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Abstract: TH-PO973

Comparative Effectiveness of Glucose-Lowering Medications on Kidney Outcomes in the Glycemia Reduction Approaches in Type 2 Diabetes: A Comparative Effectiveness (GRADE) Randomized Clinical Trial

Session Information

Category: Diabetic Kidney Disease

  • 602 Diabetic Kidney Disease: Clinical

Authors

  • Wexler, Deborah J., Massachusetts General Hospital, Boston, Massachusetts, United States
  • de Boer, Ian H., University of Washington, Seattle, Washington, United States
  • Ghosh, Alokananda, The George Washington University Milken Institute of Public Health, Rockville, Maryland, United States
  • Mudaliar, Sunder, VA San Diego Healthcare System, San Diego, California, United States
  • Younes, Naji, The George Washington University Milken Institute of Public Health, Rockville, Maryland, United States
  • Bebu, Ionut, The George Washington University Milken Institute of Public Health, Rockville, Maryland, United States
  • McGill, Janet B., Washington University in St Louis School of Medicine, St Louis, Missouri, United States
  • Tamborlane, William V., Yale School of Medicine, New Haven, Connecticut, United States
  • Tan, Menghee, University of Michigan, Ann Arbor, Michigan, United States

Group or Team Name

  • The GRADE Research Group
Background

Here we report kidney outcomes in the GRADE Study, which evaluated the comparative effectiveness of sitagliptin, glimepiride, liraglutide, or insulin glargine added to metformin for glucose control in individuals with type 2 diabetes (T2D); basal or prandial insulin was added to maintain glycemic control if the HbA1c exceeded 7.5% on the assigned combination.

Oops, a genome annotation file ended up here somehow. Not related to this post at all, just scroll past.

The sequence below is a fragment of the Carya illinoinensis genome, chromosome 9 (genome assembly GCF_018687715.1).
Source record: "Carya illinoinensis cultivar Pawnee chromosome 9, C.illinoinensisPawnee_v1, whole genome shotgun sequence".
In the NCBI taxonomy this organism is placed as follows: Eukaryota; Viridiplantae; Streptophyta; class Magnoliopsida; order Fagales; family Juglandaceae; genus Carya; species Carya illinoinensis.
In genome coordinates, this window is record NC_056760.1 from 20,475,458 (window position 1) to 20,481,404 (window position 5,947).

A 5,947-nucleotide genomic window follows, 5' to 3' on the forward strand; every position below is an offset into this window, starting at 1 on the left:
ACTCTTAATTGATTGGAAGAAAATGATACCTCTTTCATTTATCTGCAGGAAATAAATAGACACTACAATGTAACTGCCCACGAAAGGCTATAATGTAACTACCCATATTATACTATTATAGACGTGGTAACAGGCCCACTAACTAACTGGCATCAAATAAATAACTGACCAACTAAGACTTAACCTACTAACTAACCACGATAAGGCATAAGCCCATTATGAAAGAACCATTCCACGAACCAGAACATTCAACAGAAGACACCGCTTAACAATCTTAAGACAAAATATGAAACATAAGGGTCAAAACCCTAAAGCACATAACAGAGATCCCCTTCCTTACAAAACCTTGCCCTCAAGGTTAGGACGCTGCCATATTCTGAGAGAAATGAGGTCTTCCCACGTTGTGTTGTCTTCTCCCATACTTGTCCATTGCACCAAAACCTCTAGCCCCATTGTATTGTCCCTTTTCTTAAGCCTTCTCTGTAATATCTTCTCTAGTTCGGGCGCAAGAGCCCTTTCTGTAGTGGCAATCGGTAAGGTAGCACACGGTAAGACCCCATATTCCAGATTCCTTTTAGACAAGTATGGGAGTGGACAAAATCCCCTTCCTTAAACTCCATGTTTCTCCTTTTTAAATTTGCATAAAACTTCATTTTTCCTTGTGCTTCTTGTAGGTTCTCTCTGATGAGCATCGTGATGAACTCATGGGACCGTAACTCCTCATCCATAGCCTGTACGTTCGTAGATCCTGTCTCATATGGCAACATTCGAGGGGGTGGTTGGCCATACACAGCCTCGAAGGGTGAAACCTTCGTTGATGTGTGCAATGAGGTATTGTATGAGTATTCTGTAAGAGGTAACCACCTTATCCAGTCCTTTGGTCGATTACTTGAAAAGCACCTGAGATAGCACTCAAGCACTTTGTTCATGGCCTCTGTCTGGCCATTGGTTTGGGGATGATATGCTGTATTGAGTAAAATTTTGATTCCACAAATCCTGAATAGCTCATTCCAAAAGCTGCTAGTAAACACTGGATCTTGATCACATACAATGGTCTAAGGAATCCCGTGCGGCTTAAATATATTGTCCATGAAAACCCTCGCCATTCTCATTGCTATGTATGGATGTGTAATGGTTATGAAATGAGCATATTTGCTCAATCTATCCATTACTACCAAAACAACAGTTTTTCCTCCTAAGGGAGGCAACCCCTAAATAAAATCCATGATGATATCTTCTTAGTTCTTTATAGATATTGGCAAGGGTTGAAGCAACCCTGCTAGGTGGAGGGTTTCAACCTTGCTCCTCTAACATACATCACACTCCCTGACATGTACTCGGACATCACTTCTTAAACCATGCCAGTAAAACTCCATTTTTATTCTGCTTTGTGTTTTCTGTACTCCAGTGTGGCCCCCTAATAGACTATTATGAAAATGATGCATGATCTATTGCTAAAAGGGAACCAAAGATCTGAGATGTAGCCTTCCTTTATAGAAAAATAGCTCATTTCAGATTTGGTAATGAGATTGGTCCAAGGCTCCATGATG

Methods

Co-primary outcomes: slope of eGFR, measured annually, between year 1 and end of follow up; and a composite of kidney disease progression (progression to moderately or severely elevated albuminuria, kidney transplant, dialysis, or death). Secondary outcomes were incident eGFR <60 mL/min/1.73m2, 40% decline in eGFR to <60 mL/min/1.73m2, doubling of urine albumin-creatinine ratio to ≥30 mg/g, and KDIGO stage progression.

Results

GRADE enrolled 5,047 participants with baseline mean (SD) age 57.2 years (10.0), HbA1c 7.5% (0.5), diabetes duration 4.2 (2.8) years, BMI 34.3 (6.8) kg/m2, blood pressure 128/77 mmHg (15/10), eGFR 94.9 (16.8) mL/min/1.73m2, and median urinary albumin-to-creatinine ratio (UACR) 6.4 (IQR 3.1, 16.9) mg/g; 58% were treated with ACE inhibitor or angiotensin receptor blocker. Mean follow-up was 5.0 (range 0-7.6) years. Mean (95% CI) eGFR slope was -2.03 (-2.20, -1.86), -1.92 (-2.08, -1.75), -2.08 (-2.26, -1.90), and -2.02 (-2.19, -1.84), mL/min/1.73m2/year among participants assigned to sitagliptin, glimepiride, liraglutide, and insulin glargine, respectively (p=0.61). The composite kidney disease progression outcome occurred among 135 (10.6%), 155 (12.4%), 152 (12.0%), and 150 (11.9%), participants, respectively (p=0.56). Moderately (83%) and severely (15.8%) elevated albuminuria accounted for the majority of kidney disease progression. There were no differences by treatment arm in secondary outcomes.

Conclusion

Among people with T2D and little or no evidence of prevalent kidney disease, we observed no difference in kidney outcomes over 5 years when a DPP-4 inhibitor, sulfonylurea, GLP-1 receptor agonist, or basal insulin was added to metformin.

Funding

  • NIDDK Support